CoStar: Office Construction on the Rise in Secondary Markets
- Nov 20, 2013
A new report by CoStar reveals that while office construction hasn’t been a major factor in commercial real estate in 2013, due to rapidly improving fundamentals and rent growth that is reaching levels that justify new construction, many smaller secondary markets have a growing pipeline of planned projects that will have a significant impact on the market moving forward.
In the core markets, generally, the majority of expected deliveries through 2017 are already underway and the supply risks are well understood. In New York, for example, nearly all of the forecast construction through 2017 is underway today, while well over half the expected construction has started in Boston and Washington, D.C.
“The chief takeaway is that the office recovery has started to accelerate, and that the recovery is broadening beyond just the core markets of New York and Boston, where rents have been rising at a faster pace and starting to see the most construction,” Nancy Muscatello, senior real estate economist at Property & Portfolio Research, told Commercial Property Executive. “Now you’re starting to see construction beginning to ramp up in some of these smaller markets as rent growth has accelerated there as well.”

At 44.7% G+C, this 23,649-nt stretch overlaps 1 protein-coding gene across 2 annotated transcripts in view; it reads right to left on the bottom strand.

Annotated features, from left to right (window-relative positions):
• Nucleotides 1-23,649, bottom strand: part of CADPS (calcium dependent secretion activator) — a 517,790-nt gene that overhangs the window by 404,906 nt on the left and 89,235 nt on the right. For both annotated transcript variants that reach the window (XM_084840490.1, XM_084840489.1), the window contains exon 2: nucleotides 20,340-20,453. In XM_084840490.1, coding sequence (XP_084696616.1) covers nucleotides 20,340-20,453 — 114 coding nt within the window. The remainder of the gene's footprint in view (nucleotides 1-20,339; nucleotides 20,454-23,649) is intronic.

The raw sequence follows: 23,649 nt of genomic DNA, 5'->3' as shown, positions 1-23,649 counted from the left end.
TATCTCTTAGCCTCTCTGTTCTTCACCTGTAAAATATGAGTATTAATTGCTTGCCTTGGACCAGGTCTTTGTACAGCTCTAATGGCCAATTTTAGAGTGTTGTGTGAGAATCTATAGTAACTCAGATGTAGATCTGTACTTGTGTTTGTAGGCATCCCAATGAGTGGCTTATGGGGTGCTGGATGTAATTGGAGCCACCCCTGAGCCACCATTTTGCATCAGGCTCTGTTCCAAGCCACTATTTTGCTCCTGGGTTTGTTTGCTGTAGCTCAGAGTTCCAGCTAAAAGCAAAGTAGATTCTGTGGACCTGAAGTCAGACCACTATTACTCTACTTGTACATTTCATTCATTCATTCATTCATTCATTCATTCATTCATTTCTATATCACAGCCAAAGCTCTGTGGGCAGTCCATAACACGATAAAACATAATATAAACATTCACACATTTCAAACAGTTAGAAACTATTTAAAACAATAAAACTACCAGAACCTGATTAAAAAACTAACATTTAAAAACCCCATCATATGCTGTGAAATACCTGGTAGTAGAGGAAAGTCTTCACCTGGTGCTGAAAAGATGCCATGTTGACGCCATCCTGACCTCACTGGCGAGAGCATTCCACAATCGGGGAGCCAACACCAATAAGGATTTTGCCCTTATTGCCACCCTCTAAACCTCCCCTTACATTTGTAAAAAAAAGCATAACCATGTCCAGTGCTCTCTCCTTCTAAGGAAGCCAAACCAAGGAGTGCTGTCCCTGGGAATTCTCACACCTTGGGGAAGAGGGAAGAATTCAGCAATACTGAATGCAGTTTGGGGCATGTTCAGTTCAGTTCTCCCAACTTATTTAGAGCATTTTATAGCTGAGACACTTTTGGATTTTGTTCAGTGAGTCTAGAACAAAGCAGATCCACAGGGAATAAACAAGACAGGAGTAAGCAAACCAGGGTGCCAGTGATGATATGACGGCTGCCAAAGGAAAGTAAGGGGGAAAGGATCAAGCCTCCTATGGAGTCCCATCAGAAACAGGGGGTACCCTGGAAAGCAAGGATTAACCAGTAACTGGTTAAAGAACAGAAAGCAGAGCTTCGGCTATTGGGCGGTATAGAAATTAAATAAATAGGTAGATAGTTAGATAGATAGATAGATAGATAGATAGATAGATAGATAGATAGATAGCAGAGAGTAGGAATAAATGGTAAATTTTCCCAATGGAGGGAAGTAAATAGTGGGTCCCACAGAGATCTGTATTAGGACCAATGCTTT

Based on CoStar’s analysis, Houston, Texas has 24 million square feet of construction currently underway or forecasted to begin soon, San Jose, Calif., has 13 million square feet, Atlanta has 10 million square feet, Seattle has nine million square feet and Nashville has six million square feet.
Large build-to-suit campuses planned by a handful of tech firms, such as Apple’s 2.8-million-square-foot campus in San Jose and Exxon’s 9.6-million-square-foot campus in Houston, could leave a surfeit of backfill space on the market in a few years when these projects complete.
“There might be some concern for overbuilding in San Jose and Houston where there are significant amounts of construction right now,” Muscatello said. “Where new construction is happening—the ones we noted, Atlanta, Nashville and Seattle—we do expect construction to ramp up and there will be significant compression in vacancy over the next year or so.”
According to Muscatello, office still lags behind multi-family and industrial projects, where construction is ramping up much more quickly. While multi-family recovery is essentially complete in the urban market, there’s still expected compression over the next 18 months for the office market.
The report shows that office construction underway comprises only 15 percent or less of total forecast supply in Austin, Denver, Seattle, and Nashville, below the national average of about 25 percent, and well under the levels in markets like Boston, New York, Washington, D.C., and even Houston.
“The recovery is broadening to more and more markets and that’s indicative of the pieces of recovery accelerating in these secondary markets and also the fact investor interest is moving from some of these core markets to secondary markets,” Muscatello concluded. “You’re starting to see capital flowing to secondary markets as well.”